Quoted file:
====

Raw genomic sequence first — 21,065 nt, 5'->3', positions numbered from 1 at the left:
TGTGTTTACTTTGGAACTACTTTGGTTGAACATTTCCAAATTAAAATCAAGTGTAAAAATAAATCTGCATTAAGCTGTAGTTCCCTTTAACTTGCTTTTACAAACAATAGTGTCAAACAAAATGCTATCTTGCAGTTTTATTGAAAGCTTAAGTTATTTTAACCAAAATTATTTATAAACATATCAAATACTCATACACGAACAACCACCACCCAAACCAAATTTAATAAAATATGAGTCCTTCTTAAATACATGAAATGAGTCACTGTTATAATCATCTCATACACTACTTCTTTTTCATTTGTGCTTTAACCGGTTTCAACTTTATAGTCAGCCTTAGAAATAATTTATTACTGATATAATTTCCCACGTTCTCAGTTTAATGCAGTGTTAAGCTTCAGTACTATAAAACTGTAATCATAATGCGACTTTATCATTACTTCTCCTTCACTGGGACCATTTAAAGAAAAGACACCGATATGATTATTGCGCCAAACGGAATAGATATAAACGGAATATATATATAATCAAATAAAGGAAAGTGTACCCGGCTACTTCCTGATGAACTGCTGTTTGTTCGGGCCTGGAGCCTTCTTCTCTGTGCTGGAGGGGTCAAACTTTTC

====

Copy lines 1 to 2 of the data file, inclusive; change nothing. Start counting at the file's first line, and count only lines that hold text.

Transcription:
Raw genomic sequence first — 21,065 nt, 5'->3', positions numbered from 1 at the left:
TGTGTTTACTTTGGAACTACTTTGGTTGAACATTTCCAAATTAAAATCAAGTGTAAAAATAAATCTGCATTAAGCTGTAGTTCCCTTTAACTTGCTTTTACAAACAATAGTGTCAAACAAAATGCTATCTTGCAGTTTTATTGAAAGCTTAAGTTATTTTAACCAAAATTATTTATAAACATATCAAATACTCATACACGAACAACCACCACCCAAACCAAATTTAATAAAATATGAGTCCTTCTTAAATACATGAAATGAGTCACTGTTATAATCATCTCATACACTACTTCTTTTTCATTTGTGCTTTAACCGGTTTCAACTTTATAGTCAGCCTTAGAAATAATTTATTACTGATATAATTTCCCACGTTCTCAGTTTAATGCAGTGTTAAGCTTCAGTACTATAAAACTGTAATCATAATGCGACTTTATCATTACTTCTCCTTCACTGGGACCATTTAAAGAAAAGACACCGATATGATTATTGCGCCAAACGGAATAGATATAAACGGAATATATATATAATCAAATAAAGGAAAGTGTACCCGGCTACTTCCTGATGAACTGCTGTTTGTTCGGGCCTGGAGCCTTCTTCTCTGTGCTGGAGGGGTCAAACTTTTC